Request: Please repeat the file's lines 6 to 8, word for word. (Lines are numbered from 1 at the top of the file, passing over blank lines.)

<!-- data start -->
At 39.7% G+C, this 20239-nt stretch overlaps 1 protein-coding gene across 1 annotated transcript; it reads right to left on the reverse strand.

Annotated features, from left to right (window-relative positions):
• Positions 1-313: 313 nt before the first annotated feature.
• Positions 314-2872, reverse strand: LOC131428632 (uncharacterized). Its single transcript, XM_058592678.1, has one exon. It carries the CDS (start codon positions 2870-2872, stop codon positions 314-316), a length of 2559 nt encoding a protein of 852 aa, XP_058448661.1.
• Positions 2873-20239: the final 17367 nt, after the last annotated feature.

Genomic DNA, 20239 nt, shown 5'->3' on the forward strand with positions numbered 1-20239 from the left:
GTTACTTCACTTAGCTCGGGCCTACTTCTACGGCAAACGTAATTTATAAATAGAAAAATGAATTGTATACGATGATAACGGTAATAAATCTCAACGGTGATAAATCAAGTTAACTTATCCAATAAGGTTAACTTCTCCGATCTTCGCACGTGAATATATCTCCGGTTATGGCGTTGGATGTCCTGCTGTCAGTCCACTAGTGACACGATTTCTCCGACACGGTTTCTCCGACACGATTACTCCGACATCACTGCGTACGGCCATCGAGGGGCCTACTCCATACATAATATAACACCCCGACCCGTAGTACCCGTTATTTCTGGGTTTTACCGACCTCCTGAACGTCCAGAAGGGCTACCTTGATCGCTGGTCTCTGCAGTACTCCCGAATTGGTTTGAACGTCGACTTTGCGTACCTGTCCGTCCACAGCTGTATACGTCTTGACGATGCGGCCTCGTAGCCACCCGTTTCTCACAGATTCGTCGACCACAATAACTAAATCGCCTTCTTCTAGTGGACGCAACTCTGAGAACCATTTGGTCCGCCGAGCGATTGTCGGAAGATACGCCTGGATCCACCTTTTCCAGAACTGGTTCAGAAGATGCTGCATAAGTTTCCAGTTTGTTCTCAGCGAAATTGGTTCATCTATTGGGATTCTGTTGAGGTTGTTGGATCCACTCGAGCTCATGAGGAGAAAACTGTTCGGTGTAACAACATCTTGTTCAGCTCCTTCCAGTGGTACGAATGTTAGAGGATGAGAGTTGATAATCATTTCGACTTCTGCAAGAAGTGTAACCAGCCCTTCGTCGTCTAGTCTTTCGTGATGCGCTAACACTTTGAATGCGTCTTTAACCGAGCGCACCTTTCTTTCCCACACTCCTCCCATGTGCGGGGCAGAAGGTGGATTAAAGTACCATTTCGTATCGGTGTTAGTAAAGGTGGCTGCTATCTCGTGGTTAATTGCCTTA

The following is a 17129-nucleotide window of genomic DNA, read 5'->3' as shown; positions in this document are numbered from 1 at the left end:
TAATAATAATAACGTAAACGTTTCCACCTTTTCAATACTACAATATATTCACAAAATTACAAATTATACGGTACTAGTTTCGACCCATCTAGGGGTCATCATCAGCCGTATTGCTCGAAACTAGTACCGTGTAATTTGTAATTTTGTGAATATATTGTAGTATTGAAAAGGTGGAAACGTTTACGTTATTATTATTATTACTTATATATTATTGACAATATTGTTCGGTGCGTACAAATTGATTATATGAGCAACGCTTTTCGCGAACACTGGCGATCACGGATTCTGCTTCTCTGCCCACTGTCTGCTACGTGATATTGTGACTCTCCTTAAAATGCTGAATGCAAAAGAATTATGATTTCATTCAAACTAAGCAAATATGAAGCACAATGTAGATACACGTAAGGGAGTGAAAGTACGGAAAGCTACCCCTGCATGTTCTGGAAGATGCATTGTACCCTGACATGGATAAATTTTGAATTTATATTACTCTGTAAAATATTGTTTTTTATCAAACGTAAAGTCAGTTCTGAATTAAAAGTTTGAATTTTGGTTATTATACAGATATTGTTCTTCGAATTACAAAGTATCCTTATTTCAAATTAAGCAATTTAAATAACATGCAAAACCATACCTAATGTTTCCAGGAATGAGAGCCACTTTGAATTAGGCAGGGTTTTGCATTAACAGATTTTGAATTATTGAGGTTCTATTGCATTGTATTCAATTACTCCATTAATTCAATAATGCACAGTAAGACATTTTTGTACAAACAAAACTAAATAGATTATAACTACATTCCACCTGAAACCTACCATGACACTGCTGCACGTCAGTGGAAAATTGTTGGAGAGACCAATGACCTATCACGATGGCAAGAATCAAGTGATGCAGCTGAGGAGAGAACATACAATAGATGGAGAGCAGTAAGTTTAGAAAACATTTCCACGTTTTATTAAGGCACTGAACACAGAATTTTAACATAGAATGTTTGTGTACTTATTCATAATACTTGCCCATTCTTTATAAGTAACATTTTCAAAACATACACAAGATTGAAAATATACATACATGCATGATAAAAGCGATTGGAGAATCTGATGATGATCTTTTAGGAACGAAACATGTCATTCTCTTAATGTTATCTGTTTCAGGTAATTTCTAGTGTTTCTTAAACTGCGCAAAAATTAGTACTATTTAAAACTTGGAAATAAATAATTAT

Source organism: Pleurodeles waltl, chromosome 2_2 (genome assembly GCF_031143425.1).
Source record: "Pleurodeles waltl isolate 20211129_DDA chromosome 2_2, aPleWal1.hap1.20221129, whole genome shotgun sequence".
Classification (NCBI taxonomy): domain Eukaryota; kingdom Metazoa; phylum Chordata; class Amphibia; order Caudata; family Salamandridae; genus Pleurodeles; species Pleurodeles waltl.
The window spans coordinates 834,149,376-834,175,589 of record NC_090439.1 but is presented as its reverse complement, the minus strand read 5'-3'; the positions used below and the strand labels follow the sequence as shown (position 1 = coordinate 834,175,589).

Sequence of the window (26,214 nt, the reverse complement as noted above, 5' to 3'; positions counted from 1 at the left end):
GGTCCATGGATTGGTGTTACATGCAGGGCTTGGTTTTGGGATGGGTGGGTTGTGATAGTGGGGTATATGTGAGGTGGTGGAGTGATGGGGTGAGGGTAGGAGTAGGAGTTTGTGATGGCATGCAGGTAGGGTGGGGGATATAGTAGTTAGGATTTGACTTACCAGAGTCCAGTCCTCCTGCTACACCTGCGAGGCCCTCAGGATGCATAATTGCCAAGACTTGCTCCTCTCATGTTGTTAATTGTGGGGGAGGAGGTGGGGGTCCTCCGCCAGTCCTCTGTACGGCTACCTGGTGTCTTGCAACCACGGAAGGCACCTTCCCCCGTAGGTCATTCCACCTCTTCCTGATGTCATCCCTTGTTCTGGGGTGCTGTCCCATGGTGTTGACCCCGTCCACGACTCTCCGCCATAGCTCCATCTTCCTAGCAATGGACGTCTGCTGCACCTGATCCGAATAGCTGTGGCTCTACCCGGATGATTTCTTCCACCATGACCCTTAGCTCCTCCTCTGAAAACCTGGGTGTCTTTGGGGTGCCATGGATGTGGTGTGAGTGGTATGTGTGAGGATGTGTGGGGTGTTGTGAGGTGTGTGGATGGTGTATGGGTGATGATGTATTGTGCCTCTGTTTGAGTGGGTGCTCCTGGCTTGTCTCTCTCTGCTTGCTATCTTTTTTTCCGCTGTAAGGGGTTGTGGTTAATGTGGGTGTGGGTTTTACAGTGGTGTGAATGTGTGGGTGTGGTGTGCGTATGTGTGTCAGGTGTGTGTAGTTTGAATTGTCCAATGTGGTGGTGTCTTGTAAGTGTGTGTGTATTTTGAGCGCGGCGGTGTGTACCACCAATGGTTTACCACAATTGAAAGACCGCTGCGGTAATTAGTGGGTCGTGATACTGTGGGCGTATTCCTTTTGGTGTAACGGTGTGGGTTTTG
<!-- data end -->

Genomic DNA, 20239 nt, shown 5'->3' on the forward strand with positions numbered 1-20239 from the left:
GTTACTTCACTTAGCTCGGGCCTACTTCTACGGCAAACGTAATTTATAAATAGAAAAATGAATTGTATACGATGATAACGGTAATAAATCTCAACGGTGATAAATCAAGTTAACTTATCCAATAAGGTTAACTTCTCCGATCTTCGCACGTGAATATATCTCCGGTTATGGCGTTGGATGTCCTGCTGTCAGTCCACTAGTGACACGATTTCTCCGACACGGTTTCTCCGACACGATTACTCCGACATCACTGCGTACGGCCATCGAGGGGCCTACTCCATACATAATATAACACCCCGACCCGTAGTACCCGTTATTTCTGGGTTTTACCGACCTCCTGAACGTCCAGAAGGGCTACCTTGATCGCTGGTCTCTGCAGTACTCCCGAATTGGTTTGAACGTCGACTTTGCGTACCTGTCCGTCCACAGCTGTATACGTCTTGACGATGCGGCCTCGTAGCCACCCGTTTCTCACAGATTCGTCGACCACAATAACTAAATCGCCTTCTTCTAGTGGACGCAACTCTGAGAACCATTTGGTCCGCCGAGCGATTGTCGGAAGATACGCCTGGATCCACCTTTTCCAGAACTGGTTCAGAAGATGCTGCATAAGTTTCCAGTTTGTTCTCAGCGAAATTGGTTCATCTATTGGGATTCTGTTGAGGTTGTTGGATCCACTCGAGCTCATGAGGAGAAAACTGTTCGGTGTAACAACATCTTGTTCAGCTCCTTCCAGTGGTACGAATGTTAGAGGATGAGAGTTGATAATCATTTCGACTTCTGCAAGAAGTGTAACCAGCCCTTCGTCGTCTAGTCTTTCGTGATGCGCTAACACTTTGAATGCGTCTTTAACCGAGCGCACCTTTCTTTCCCACACTCCTCCCATGTGCGGGGCAGAAGGTGGATTAAAGTACCATTTCGTATCGGTGTTAGTAAAGGTGGCTGCTATCTCGTGGTTAATTGCCTTA

The following is a 17129-nucleotide window of genomic DNA, read 5'->3' as shown; positions in this document are numbered from 1 at the left end: